When I first looked at Crunchyroll’s new manga lineup back in October, it consisted of about 10 Kodansha titles, and its main purpose was essentially to be the Kodansha equivalent of Viz’s Jump – get the most popular titles out weekly to discourage scanlators. (Which has worked, to a degree – not necessarily for speed but for accuracy. I know a few Attack on Titan readers who wait for CR as it will be coherent.) Now, 10 months later, we have almost fifty different titles on the site. What’s been going on?

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Kodansha still has the largest presence on the site, and are still adding new titles that may interest the North American reader, such as the new Onizuka spinoff/continuation. It’s still predominately Shonen Magazine and its subsidiaries, but there has been an effort to add some seinen as well, notably the Morning title Investor Z. (By the way, not all of the licensing is through Kodansha – a large number of the titles on the site seem to be licensed via ‘Cork’, including the Anno ones. Investor Z is one of those.) Most of their titles are ongoing concerns – updated weekly or monthly as their Japanese fellows are. I do note A Town Where You Live has finished, but Vols. 1-11 still seem to be absent from the site – going backwards is not Kodansha’s priority.

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Moyoco Anno has agreed to let several of her more obscure titles be translated on Crunchyroll, from a variety of genres. Most originally ran in the josei magazine Feel Young in Japan, which her her primary outlet these days, though The Diary of Ochibi is a short one-pages that runs in a newspaper.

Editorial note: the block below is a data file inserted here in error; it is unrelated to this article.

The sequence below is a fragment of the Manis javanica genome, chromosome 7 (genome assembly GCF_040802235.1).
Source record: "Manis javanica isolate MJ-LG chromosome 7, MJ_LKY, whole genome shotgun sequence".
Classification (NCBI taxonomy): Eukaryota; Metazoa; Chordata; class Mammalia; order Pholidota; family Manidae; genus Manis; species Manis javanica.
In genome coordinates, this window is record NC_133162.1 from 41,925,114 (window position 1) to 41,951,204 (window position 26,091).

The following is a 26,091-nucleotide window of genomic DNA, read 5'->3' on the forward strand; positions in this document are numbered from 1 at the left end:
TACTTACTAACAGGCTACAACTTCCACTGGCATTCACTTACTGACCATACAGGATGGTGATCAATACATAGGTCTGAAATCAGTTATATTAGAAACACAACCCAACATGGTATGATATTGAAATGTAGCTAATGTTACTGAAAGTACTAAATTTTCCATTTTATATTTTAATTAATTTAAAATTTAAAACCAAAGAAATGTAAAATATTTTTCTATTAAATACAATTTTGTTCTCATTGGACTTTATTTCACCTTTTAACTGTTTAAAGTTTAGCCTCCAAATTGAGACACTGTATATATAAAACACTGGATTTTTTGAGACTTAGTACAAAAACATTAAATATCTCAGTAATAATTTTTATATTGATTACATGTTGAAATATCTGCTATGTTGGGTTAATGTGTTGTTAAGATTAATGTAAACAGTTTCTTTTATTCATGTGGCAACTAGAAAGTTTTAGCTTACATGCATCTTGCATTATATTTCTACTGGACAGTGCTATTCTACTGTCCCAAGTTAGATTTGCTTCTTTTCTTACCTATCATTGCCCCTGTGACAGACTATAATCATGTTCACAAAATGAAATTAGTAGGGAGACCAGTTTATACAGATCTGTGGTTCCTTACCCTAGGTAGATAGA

Then there’s the former heavy movers and shakers at JManga, all of whom are now involved with Crunchyroll to some degree. LEED Publishing, which is Takao Saito’s company, has put out four of its already finished volumes from JManga onto Crunchyroll, I suspect with the same translation. They’re good series, though. I particularly liked Doll. Shonen Gahosha has both old and new titles – Soredemo Machi wa Mawatteiru and Sun-Ken Rock are basically “license rescues” from JManga that are now on Crunchyroll – not a surprise given they’re both two of the companies more popular unlicensed in print titles – Sun-Ken Rock for its violent content, most likely, and Soredemo for its oddness. They also have Arpeggio of Blue Steel, which Seven Seas is releasing in print here, and Spirit Circle, which gives the appearance of being a fluffy comedy, but… isn’t.